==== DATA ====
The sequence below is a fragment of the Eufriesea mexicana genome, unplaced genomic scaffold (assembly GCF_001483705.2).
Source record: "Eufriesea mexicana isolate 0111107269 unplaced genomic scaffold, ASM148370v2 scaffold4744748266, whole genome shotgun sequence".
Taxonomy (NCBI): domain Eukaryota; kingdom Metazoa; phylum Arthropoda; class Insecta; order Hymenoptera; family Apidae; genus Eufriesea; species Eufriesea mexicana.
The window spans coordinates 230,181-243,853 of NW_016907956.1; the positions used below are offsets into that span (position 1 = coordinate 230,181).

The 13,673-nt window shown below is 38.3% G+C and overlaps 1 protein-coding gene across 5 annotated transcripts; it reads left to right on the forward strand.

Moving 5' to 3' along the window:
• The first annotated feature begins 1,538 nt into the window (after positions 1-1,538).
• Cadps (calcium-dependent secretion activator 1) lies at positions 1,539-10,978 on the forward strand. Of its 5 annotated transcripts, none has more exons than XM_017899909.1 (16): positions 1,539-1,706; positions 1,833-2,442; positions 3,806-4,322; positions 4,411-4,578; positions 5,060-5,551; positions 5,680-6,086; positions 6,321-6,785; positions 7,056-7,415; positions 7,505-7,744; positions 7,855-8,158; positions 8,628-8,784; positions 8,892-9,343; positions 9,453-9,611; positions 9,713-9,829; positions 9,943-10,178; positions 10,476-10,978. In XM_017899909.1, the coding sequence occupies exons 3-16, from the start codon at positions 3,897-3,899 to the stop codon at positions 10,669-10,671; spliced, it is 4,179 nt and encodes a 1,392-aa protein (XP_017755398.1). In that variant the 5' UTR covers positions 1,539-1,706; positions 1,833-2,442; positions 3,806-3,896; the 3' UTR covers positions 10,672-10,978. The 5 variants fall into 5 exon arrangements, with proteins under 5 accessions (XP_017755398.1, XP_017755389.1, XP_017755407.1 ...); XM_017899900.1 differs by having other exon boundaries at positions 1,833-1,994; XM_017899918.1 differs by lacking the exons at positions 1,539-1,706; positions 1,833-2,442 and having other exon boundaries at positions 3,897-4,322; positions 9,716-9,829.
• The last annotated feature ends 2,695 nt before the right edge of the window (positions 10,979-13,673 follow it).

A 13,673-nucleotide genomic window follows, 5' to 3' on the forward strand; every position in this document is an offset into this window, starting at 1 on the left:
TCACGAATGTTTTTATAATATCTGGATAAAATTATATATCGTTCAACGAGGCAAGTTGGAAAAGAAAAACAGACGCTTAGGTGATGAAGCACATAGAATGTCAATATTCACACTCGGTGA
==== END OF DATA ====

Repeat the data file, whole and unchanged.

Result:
The sequence below is a fragment of the Eufriesea mexicana genome, unplaced genomic scaffold (assembly GCF_001483705.2).
Source record: "Eufriesea mexicana isolate 0111107269 unplaced genomic scaffold, ASM148370v2 scaffold4744748266, whole genome shotgun sequence".
Taxonomy (NCBI): domain Eukaryota; kingdom Metazoa; phylum Arthropoda; class Insecta; order Hymenoptera; family Apidae; genus Eufriesea; species Eufriesea mexicana.
The window spans coordinates 230,181-243,853 of NW_016907956.1; the positions used below are offsets into that span (position 1 = coordinate 230,181).

The 13,673-nt window shown below is 38.3% G+C and overlaps 1 protein-coding gene across 5 annotated transcripts; it reads left to right on the forward strand.

Moving 5' to 3' along the window:
• The first annotated feature begins 1,538 nt into the window (after positions 1-1,538).
• Cadps (calcium-dependent secretion activator 1) lies at positions 1,539-10,978 on the forward strand. Of its 5 annotated transcripts, none has more exons than XM_017899909.1 (16): positions 1,539-1,706; positions 1,833-2,442; positions 3,806-4,322; positions 4,411-4,578; positions 5,060-5,551; positions 5,680-6,086; positions 6,321-6,785; positions 7,056-7,415; positions 7,505-7,744; positions 7,855-8,158; positions 8,628-8,784; positions 8,892-9,343; positions 9,453-9,611; positions 9,713-9,829; positions 9,943-10,178; positions 10,476-10,978. In XM_017899909.1, the coding sequence occupies exons 3-16, from the start codon at positions 3,897-3,899 to the stop codon at positions 10,669-10,671; spliced, it is 4,179 nt and encodes a 1,392-aa protein (XP_017755398.1). In that variant the 5' UTR covers positions 1,539-1,706; positions 1,833-2,442; positions 3,806-3,896; the 3' UTR covers positions 10,672-10,978. The 5 variants fall into 5 exon arrangements, with proteins under 5 accessions (XP_017755398.1, XP_017755389.1, XP_017755407.1 ...); XM_017899900.1 differs by having other exon boundaries at positions 1,833-1,994; XM_017899918.1 differs by lacking the exons at positions 1,539-1,706; positions 1,833-2,442 and having other exon boundaries at positions 3,897-4,322; positions 9,716-9,829.
• The last annotated feature ends 2,695 nt before the right edge of the window (positions 10,979-13,673 follow it).

A 13,673-nucleotide genomic window follows, 5' to 3' on the forward strand; every position in this document is an offset into this window, starting at 1 on the left:
TCACGAATGTTTTTATAATATCTGGATAAAATTATATATCGTTCAACGAGGCAAGTTGGAAAAGAAAAACAGACGCTTAGGTGATGAAGCACATAGAATGTCAATATTCACACTCGGTGA